Battleship Missouri’s Sailors Brace For Incoming Missiles In Intense Desert Storm Video
Sailors aboard USS Missouri faced incoming anti-ship missiles and a suspected chemical attack on February 25, 1991.
Life in the Navy can be stressful during the best of times, with rough seas, long hours, and cramped conditions for sailors to deal with. However, there are probably few moments more stress-inducing than when sailors are told to brace for impact due to inbound missiles that could immanently rip into the ship and detonate.
Most all of us will thankfully never have to experience what it's like being locked in a steel container full of explosive material while missiles are flying directly at said container, which has nowhere to hide on the open ocean. That's why the video footage captured from inside the World War II-era refitted Iowa class battleship USS Missouri, during the latter stages of the Gulf War, is so intriguing. It allows us to see exactly how the crew reacted to incoming Iraqi Silkworm anti-ship cruise missiles (ASCMs).
This was not a drill.
The footage was captured from inside Missouri's main battery plotting room — the ship's fire control center for its massive 16-inch guns — on February 25, 1991, off the coast of Kuwait.
Missouri, which was reactivated and modernized in the mid-1980s, arrived in the Middle East in early January 1991 in response to growing tensions following the decision of Iraq’s then-President Saddam Hussein to invade Kuwait in August of 1990. In terms of upgrades, Missouri boasted 16 RGM-84 Harpoon anti-ship missiles, eight Mk 143 Armored Box Launcher mounts for 32 BGM-109 Tomahawk land attack cruise missiles, and four 20 millimeter Phalanx CIWS rotary cannons. The vessel also received radar and fire and control system upgrades, as well as improved electronic warfare capabilities.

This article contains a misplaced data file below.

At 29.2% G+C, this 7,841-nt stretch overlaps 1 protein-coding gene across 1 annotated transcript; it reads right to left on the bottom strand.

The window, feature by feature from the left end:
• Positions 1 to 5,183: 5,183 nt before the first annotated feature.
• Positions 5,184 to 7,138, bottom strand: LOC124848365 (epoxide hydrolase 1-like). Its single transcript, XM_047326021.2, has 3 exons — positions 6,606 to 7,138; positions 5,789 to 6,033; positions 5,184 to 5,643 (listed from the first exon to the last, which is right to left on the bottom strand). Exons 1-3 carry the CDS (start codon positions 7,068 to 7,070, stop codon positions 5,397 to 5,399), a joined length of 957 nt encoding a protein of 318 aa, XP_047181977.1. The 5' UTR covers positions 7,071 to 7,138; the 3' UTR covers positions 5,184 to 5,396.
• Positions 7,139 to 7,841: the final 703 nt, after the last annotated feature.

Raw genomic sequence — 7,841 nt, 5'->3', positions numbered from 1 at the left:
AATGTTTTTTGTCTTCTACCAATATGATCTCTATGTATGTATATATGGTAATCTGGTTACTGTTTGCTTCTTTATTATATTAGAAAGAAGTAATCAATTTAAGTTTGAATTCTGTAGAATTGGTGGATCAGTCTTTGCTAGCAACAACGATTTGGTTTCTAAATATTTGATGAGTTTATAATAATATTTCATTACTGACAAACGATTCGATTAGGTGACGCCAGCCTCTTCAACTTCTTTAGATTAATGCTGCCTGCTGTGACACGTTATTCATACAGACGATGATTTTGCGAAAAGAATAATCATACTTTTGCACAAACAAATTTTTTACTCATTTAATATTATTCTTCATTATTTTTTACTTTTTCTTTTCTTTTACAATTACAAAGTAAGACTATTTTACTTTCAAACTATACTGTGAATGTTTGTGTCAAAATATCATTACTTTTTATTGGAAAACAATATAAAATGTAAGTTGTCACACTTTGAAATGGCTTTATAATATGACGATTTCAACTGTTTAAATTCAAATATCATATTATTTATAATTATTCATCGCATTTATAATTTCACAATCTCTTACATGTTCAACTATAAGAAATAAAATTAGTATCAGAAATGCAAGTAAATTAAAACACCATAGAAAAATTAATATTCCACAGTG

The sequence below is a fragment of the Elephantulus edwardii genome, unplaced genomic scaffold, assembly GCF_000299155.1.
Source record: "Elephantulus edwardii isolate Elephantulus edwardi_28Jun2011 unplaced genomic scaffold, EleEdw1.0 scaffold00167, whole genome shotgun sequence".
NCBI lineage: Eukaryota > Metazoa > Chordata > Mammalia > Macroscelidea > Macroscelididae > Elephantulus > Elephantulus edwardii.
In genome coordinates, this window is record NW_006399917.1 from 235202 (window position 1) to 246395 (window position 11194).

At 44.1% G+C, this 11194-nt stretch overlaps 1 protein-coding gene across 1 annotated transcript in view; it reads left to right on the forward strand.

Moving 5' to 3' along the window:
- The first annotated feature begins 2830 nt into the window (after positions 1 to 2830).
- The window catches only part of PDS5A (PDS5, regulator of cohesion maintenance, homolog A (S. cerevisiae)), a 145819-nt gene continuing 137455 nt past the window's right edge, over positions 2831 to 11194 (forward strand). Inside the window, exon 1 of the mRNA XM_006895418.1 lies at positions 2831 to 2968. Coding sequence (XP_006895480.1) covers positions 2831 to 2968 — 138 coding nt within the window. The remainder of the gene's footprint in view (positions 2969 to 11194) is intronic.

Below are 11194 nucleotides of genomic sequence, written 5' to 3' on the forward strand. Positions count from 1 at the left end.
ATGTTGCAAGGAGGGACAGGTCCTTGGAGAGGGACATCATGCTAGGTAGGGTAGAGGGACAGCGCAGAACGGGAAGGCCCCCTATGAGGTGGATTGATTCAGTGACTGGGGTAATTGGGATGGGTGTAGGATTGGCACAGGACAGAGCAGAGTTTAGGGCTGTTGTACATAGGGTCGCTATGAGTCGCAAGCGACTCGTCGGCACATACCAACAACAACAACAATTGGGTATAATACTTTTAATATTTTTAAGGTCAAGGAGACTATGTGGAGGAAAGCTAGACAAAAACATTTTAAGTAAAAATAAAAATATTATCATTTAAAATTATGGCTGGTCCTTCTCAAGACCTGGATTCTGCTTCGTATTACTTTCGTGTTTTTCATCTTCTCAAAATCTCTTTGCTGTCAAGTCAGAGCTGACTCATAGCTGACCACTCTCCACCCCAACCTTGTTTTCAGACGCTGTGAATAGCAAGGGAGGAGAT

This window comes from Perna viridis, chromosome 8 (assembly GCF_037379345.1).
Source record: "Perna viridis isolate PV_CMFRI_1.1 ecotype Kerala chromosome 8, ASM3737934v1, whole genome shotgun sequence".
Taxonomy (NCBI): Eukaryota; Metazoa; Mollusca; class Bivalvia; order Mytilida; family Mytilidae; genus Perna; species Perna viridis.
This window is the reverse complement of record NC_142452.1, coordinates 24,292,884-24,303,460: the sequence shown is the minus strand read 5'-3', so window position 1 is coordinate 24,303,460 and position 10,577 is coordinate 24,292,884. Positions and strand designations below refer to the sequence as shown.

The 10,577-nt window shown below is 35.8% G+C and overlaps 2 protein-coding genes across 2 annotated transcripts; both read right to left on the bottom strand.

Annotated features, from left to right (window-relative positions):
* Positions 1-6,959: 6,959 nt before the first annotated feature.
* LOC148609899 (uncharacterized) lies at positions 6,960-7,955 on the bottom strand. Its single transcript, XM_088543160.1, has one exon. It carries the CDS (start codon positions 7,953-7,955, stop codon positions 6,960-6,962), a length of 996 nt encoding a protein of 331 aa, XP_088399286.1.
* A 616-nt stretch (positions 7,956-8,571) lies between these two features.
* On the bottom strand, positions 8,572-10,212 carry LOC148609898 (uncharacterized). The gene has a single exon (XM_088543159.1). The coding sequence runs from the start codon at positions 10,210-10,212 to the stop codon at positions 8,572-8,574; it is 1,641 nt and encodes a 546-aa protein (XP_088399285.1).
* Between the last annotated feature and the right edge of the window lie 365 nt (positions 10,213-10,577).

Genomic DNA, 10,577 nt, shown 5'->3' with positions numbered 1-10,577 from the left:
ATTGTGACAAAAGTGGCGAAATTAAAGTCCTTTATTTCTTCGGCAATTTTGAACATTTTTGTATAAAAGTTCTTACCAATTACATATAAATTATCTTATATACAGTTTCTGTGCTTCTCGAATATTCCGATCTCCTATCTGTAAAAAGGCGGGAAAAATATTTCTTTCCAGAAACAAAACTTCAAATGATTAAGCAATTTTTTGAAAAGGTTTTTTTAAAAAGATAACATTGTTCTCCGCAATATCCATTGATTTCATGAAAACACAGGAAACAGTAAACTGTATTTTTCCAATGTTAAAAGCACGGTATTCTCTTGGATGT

At the time the video was captured, coalition forces were pushing ahead with the ground war in Kuwait during the final phase of Operation Desert Storm. As part of the deception, Missouri was shelling Kuwait's coastline with its massive deck guns, harassing Iraqi forces in a feinted amphibious landing, which began at around 12:55 A.M. on 25 February.
Just after Marine Corps helicopters turned around from flying towards Kuwait's coast, at around 4:52 A.M., Iraqi forces fired two Silkworm ASCMs at Missouri. The launches were visually observed by an A-6 Intruder, which reported two distinct plumes from the area of al-Fintas — the northernmost Silkworm site south of Kuwait City. One of the ASCMs quickly fell into the sea, but the other proceeded towards Missouri.
The moments onboard the ship following the missile being spotted are documented clearly in the video. In the footage, we can hear the ship's crew being told to brace for impact. “Missile inbound… brace for shock.” With the missile reportedly approaching the starboard side, the sailors no doubt feared the worst and braced for that vector of attack. A moment of laughter punctures the tension shortly after this in the video, when a voice over the intercom asks “control… do you have the missile visually?” to which the response “I’m not looking for it."